Religion is something special in American law. A swelling army of scholars think this is unfair. Kathleen Brady's new book, The Distinctiveness of Religion in American Law, shows how and when equality between religion and nonreligion became the central theme of religion law scholarship, and offers an original and important response that will persuade almost nobody.This relates to the most contentious part of Supreme Court's Establishment Clause jurisprudence. One can argue that America's Founders were concerned about equality and equal treatment/respect in religion that transcended "Christianity." They argued over whether standards like separation, non-cognizance or accommodation were needed to validate such.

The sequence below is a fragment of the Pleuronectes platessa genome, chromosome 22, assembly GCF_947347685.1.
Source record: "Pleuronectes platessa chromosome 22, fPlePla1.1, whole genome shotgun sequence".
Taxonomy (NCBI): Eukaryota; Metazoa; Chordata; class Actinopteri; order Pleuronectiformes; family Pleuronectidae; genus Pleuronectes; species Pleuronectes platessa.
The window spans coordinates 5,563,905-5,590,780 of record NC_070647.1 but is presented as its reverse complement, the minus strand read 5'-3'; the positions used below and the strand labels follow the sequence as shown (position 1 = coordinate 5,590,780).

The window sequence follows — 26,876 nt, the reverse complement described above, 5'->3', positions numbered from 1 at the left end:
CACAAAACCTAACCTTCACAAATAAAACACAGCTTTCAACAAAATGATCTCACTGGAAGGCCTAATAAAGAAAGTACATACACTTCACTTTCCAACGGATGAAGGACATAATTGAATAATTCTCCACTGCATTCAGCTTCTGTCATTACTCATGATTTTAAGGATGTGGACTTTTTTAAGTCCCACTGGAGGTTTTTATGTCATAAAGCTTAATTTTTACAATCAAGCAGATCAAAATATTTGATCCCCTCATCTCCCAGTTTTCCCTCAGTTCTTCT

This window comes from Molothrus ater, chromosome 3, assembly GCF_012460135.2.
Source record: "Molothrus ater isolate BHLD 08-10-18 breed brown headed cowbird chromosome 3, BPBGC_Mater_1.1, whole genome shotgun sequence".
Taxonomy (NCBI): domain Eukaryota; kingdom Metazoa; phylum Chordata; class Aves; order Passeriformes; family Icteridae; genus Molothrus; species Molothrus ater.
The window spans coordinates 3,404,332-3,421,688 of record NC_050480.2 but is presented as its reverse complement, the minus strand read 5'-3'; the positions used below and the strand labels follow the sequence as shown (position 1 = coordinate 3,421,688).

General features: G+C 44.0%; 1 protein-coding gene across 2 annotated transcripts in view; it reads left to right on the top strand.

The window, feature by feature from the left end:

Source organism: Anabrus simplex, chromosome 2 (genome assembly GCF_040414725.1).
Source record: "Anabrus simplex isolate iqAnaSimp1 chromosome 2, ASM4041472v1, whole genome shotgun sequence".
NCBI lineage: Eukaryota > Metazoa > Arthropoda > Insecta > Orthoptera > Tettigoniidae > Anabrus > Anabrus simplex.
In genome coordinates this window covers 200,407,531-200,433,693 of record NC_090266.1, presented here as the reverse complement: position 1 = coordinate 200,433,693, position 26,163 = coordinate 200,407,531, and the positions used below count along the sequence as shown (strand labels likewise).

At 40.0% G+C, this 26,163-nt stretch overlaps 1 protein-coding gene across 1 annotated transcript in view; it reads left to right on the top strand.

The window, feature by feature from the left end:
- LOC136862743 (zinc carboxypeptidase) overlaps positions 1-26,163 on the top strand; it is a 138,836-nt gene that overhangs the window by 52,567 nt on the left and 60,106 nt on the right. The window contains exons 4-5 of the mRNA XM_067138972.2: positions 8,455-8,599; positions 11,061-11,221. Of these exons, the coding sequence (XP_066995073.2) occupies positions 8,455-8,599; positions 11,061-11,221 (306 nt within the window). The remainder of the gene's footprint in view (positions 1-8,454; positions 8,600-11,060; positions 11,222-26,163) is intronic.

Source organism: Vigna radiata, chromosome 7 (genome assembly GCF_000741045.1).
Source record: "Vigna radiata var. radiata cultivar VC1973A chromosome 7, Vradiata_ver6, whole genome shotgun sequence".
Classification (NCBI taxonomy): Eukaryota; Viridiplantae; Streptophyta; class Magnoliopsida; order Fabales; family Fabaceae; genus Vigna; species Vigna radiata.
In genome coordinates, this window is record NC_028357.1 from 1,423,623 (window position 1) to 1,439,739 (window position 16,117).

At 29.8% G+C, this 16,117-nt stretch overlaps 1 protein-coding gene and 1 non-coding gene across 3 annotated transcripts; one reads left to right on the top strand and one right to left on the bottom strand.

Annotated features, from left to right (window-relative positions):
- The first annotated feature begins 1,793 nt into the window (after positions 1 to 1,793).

I have reviewed the book for a forthcoming issue of the Journal of Religion. A draft is now on SSRN, here.
For instance, George Washington thought we could have a bill that would tax the general public of Virginia to support the Christian denominations generally, but thought that Jews and Muslims (and "otherwise") should be accommodated with some kind of "proper relief."
Equality between religion and non-religion seems a bigger step. Though it could be argued such is necessary to treat atheists and non-monotheists equally.